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Notebook: Titans Expect Delanie Walker's Return to Help Offense Alter Defense

Posted Dec 12, 2013

NASHVILLE, Tenn. — There are multiple ways to make a difference in a game, and the Titans believe Delanie Walker’s return to the lineup will in several areas.

Walker is set to be back in action when Tennessee (5-8) hosts Arizona (8-5) at 3:25 p.m. (CT) Sunday at LP Field.

Delanie Walker has 45 catches for 454 yards and five TDs for the Titans this season.

The tight end, who first earned playing time with San Francisco because of his blocking in the run game, has career highs of 45 catches, 454 yards and five touchdowns in his first season with the Titans.

Walker’s versatility should keep defenses from selling out against run plays, give Tennessee another option when drawing a one-on-one matchup and reduce the amount of attention defenses are able to devote to Kendall Wright, the second-year pro with team bests of 73 catches for 857 yards. Wright has received a significant about of double teams the past two weeks.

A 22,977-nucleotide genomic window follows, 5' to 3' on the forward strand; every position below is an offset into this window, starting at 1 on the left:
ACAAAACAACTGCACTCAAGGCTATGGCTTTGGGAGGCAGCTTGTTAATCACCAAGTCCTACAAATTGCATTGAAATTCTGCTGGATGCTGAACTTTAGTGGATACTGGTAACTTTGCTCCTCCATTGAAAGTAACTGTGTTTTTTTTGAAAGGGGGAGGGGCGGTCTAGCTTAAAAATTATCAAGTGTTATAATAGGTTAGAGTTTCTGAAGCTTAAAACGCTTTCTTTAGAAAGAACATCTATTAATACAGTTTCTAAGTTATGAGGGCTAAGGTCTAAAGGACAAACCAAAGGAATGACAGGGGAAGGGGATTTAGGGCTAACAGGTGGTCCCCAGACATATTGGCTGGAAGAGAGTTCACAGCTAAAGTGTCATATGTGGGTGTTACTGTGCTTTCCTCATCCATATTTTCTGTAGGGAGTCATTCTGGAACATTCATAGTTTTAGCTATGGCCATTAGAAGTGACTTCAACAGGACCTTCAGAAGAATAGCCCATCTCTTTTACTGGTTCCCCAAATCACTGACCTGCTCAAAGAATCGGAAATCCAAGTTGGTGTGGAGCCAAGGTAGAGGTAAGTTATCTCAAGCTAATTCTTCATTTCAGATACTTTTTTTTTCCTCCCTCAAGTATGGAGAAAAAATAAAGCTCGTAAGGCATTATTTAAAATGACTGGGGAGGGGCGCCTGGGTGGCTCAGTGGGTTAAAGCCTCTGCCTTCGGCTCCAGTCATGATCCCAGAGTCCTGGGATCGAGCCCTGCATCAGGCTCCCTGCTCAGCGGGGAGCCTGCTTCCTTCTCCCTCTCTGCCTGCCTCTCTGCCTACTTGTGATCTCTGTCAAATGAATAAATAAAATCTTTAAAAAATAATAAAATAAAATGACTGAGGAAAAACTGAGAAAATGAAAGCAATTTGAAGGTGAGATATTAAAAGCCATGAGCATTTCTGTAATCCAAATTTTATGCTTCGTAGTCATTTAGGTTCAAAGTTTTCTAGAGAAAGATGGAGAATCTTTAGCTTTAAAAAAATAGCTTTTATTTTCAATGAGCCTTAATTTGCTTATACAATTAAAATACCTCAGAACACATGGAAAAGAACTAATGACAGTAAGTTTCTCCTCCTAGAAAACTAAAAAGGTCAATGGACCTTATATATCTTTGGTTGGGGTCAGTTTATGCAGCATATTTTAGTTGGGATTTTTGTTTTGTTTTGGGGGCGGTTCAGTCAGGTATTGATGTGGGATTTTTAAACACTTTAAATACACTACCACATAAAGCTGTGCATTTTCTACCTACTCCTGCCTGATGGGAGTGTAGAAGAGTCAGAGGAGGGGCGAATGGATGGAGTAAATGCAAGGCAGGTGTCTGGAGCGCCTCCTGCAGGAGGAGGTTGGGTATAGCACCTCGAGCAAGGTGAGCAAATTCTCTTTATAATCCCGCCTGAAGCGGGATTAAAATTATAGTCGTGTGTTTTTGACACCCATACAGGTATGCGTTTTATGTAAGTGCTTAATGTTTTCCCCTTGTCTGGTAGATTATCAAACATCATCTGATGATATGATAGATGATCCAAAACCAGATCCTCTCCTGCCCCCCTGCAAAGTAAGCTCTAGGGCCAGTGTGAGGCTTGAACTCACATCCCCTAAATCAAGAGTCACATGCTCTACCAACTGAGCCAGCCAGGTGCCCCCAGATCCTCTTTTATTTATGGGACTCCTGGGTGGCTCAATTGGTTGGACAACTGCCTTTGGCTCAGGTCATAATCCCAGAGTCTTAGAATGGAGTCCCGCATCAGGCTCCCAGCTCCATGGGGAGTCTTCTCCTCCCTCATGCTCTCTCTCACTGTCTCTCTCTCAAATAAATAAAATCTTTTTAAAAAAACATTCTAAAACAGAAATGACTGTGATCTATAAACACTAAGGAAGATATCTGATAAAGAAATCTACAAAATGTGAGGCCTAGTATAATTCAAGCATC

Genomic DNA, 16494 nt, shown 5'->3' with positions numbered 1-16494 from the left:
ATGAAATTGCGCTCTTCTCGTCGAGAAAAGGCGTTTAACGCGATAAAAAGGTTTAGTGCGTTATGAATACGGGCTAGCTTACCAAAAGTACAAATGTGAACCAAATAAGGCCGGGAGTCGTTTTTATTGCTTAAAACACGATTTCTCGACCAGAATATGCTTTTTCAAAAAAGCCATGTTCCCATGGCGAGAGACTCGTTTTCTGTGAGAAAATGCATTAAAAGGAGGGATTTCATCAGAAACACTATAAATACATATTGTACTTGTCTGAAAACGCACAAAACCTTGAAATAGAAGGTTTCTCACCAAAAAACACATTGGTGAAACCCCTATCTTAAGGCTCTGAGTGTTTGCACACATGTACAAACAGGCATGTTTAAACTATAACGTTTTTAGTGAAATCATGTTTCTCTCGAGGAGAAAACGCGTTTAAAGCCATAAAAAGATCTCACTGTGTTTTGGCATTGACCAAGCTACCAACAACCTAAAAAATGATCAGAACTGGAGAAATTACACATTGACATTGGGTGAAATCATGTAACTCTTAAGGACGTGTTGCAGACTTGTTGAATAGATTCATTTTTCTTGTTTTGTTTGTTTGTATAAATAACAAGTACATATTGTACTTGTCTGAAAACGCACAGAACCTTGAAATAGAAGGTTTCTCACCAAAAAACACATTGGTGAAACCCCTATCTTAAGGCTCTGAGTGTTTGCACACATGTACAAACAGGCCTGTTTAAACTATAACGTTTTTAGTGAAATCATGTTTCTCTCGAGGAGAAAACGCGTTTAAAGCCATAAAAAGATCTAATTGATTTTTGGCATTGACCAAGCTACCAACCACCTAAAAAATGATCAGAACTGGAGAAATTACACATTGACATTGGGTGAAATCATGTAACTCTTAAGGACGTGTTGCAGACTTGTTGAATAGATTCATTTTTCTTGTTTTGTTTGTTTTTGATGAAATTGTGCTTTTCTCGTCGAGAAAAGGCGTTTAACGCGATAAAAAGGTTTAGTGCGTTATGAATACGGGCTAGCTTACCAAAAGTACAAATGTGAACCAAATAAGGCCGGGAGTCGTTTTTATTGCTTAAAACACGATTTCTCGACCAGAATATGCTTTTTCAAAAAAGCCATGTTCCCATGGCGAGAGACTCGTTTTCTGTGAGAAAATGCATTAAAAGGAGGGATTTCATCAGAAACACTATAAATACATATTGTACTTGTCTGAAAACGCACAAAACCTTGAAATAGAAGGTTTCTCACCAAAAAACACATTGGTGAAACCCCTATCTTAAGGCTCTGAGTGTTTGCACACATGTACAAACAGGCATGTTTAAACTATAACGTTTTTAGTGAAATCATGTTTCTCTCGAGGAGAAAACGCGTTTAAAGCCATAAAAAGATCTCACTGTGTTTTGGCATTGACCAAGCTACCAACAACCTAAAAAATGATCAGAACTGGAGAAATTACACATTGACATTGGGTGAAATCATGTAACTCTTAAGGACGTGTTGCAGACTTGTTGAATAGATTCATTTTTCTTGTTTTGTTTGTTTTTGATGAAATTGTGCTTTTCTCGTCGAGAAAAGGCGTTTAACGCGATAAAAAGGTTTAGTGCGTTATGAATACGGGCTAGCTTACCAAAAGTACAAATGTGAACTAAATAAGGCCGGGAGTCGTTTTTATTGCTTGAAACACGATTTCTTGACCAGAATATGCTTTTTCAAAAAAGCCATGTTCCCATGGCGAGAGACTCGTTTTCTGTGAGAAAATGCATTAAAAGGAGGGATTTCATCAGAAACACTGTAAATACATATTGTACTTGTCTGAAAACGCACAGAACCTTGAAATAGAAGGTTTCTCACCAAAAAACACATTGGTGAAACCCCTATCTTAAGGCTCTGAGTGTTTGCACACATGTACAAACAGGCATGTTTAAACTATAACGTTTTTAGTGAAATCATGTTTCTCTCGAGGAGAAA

“It will help a great deal. It’s going to help the guys around him as well,” offensive coordinator Dowell Loggains said. “It will help Kendall and take some of the pressure of him and take some of the attention off him as well. The last two weeks Kendall’s been doubled, especially on third down. People are very aware of the season he’s had and the success he’s had, so it definitely helps to get Delanie back.”

Running back Chris Johnson said Walker’s return will “do a lot because when he’s in the game, you don’t know if it’s a pass or a run. He can block well and catch well, so it’s a little different look.” Nate Washington said Walker’s knowledge of the “ins and outs” of the offense makes the team stronger.

Walker was asked if he considers himself a difference maker.

“I really don’t know, but when I am out there I think I am a key guy on this offense and when I’m out there I think teams look to try to stop me and when I’m not out there they can focus on Kendall and Nate and do other things to stop them,” Walker said. “We’ve got great receivers that can make plays when they’re matched up one-on-one. Even in double teams, they still make plays, but when they’re one-on-one, we get the big plays we’re looking for so if I can create a mismatch for any of our guys, that’s what I’m here for and I’m excited to get back out there.”